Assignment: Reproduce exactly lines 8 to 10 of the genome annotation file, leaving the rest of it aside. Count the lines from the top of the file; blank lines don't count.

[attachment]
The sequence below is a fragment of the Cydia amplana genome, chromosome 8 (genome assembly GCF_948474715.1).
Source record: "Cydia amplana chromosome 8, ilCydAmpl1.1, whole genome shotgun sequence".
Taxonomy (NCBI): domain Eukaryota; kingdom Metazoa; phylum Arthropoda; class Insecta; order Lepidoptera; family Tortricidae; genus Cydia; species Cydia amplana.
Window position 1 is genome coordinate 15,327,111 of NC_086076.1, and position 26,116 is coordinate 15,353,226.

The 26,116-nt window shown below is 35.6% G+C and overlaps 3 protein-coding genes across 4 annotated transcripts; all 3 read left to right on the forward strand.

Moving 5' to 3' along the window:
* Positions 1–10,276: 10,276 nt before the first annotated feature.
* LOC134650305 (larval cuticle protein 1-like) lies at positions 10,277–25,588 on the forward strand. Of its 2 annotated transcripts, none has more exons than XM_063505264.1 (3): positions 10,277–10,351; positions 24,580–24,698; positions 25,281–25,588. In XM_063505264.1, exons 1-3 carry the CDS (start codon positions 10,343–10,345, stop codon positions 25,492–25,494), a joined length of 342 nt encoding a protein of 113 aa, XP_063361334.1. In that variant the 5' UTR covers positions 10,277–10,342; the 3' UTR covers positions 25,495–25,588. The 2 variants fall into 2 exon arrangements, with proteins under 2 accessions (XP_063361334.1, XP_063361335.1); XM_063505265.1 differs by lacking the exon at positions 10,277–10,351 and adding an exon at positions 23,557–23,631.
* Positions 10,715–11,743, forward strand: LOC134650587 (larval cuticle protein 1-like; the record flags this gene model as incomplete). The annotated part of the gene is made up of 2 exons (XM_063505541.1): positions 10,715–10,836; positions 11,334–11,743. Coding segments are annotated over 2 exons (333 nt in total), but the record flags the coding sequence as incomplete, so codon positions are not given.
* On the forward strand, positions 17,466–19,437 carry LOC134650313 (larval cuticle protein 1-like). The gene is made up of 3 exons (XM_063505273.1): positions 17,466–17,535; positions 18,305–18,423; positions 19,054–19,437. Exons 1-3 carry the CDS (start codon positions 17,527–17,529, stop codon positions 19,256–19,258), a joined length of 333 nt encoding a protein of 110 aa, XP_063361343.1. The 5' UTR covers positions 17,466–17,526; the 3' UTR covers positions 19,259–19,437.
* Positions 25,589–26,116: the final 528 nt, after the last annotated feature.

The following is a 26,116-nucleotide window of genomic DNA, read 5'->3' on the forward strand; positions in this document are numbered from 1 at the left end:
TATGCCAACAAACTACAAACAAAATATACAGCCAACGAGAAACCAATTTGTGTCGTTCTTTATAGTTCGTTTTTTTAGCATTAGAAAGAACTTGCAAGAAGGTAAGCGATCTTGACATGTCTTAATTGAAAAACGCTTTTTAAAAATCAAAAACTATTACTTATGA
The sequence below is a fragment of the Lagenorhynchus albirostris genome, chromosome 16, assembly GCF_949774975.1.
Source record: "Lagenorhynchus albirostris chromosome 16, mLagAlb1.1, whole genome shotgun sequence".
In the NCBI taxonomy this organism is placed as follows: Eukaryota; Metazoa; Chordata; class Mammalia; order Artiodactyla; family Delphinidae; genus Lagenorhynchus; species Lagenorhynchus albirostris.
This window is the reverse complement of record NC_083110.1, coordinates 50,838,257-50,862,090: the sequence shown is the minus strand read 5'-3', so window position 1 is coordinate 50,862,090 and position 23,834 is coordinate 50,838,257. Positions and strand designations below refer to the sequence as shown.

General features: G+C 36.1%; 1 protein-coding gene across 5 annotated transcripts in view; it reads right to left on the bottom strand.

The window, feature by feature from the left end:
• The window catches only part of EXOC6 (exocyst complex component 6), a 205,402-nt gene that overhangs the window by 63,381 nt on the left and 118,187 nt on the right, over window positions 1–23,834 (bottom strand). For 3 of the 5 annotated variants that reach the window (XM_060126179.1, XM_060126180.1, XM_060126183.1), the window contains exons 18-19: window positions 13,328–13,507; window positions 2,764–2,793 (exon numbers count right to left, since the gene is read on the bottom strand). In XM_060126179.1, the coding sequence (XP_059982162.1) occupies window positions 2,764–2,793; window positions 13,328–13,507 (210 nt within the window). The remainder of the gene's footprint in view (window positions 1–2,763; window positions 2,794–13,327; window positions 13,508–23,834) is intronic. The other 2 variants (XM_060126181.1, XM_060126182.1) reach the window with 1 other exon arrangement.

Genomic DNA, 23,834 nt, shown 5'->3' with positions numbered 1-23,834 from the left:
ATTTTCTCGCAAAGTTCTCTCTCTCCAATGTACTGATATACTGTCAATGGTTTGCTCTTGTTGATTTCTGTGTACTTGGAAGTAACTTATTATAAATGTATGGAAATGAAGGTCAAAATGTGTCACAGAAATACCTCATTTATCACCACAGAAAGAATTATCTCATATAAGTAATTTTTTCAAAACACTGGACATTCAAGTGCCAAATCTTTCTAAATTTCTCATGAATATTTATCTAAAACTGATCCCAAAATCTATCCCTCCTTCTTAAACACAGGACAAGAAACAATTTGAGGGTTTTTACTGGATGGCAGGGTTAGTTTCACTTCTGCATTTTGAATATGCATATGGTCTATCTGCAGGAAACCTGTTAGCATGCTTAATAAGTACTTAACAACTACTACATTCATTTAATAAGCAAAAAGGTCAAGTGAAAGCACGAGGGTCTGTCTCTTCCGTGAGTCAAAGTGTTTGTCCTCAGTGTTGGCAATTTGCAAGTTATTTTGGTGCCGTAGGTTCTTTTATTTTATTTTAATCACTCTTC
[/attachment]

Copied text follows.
* LOC134650305 (larval cuticle protein 1-like) lies at positions 10,277–25,588 on the forward strand. Of its 2 annotated transcripts, none has more exons than XM_063505264.1 (3): positions 10,277–10,351; positions 24,580–24,698; positions 25,281–25,588. In XM_063505264.1, exons 1-3 carry the CDS (start codon positions 10,343–10,345, stop codon positions 25,492–25,494), a joined length of 342 nt encoding a protein of 113 aa, XP_063361334.1. In that variant the 5' UTR covers positions 10,277–10,342; the 3' UTR covers positions 25,495–25,588. The 2 variants fall into 2 exon arrangements, with proteins under 2 accessions (XP_063361334.1, XP_063361335.1); XM_063505265.1 differs by lacking the exon at positions 10,277–10,351 and adding an exon at positions 23,557–23,631.
* Positions 10,715–11,743, forward strand: LOC134650587 (larval cuticle protein 1-like; the record flags this gene model as incomplete). The annotated part of the gene is made up of 2 exons (XM_063505541.1): positions 10,715–10,836; positions 11,334–11,743. Coding segments are annotated over 2 exons (333 nt in total), but the record flags the coding sequence as incomplete, so codon positions are not given.
* On the forward strand, positions 17,466–19,437 carry LOC134650313 (larval cuticle protein 1-like). The gene is made up of 3 exons (XM_063505273.1): positions 17,466–17,535; positions 18,305–18,423; positions 19,054–19,437. Exons 1-3 carry the CDS (start codon positions 17,527–17,529, stop codon positions 19,256–19,258), a joined length of 333 nt encoding a protein of 110 aa, XP_063361343.1. The 5' UTR covers positions 17,466–17,526; the 3' UTR covers positions 19,259–19,437.